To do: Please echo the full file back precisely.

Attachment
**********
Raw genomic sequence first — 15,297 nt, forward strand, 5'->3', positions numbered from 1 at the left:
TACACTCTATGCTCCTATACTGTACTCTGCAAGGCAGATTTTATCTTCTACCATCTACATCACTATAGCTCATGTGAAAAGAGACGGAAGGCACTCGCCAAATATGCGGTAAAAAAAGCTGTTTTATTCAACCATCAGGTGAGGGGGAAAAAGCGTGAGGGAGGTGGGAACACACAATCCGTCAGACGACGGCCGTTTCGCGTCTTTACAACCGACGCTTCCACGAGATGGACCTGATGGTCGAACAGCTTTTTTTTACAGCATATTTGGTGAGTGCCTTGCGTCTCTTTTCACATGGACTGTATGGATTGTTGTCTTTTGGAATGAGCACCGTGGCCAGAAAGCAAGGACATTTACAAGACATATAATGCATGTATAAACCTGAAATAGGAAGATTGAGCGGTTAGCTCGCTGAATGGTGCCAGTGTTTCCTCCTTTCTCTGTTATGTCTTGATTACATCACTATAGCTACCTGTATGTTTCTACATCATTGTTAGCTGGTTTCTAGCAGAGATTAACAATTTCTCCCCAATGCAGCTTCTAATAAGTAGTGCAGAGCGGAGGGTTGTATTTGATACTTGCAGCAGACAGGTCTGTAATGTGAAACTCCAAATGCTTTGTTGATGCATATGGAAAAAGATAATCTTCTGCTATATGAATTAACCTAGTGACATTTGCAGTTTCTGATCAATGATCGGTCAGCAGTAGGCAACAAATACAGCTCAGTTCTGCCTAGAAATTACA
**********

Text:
Raw genomic sequence first — 15,297 nt, forward strand, 5'->3', positions numbered from 1 at the left:
TACACTCTATGCTCCTATACTGTACTCTGCAAGGCAGATTTTATCTTCTACCATCTACATCACTATAGCTCATGTGAAAAGAGACGGAAGGCACTCGCCAAATATGCGGTAAAAAAAGCTGTTTTATTCAACCATCAGGTGAGGGGGAAAAAGCGTGAGGGAGGTGGGAACACACAATCCGTCAGACGACGGCCGTTTCGCGTCTTTACAACCGACGCTTCCACGAGATGGACCTGATGGTCGAACAGCTTTTTTTTACAGCATATTTGGTGAGTGCCTTGCGTCTCTTTTCACATGGACTGTATGGATTGTTGTCTTTTGGAATGAGCACCGTGGCCAGAAAGCAAGGACATTTACAAGACATATAATGCATGTATAAACCTGAAATAGGAAGATTGAGCGGTTAGCTCGCTGAATGGTGCCAGTGTTTCCTCCTTTCTCTGTTATGTCTTGATTACATCACTATAGCTACCTGTATGTTTCTACATCATTGTTAGCTGGTTTCTAGCAGAGATTAACAATTTCTCCCCAATGCAGCTTCTAATAAGTAGTGCAGAGCGGAGGGTTGTATTTGATACTTGCAGCAGACAGGTCTGTAATGTGAAACTCCAAATGCTTTGTTGATGCATATGGAAAAAGATAATCTTCTGCTATATGAATTAACCTAGTGACATTTGCAGTTTCTGATCAATGATCGGTCAGCAGTAGGCAACAAATACAGCTCAGTTCTGCCTAGAAATTACA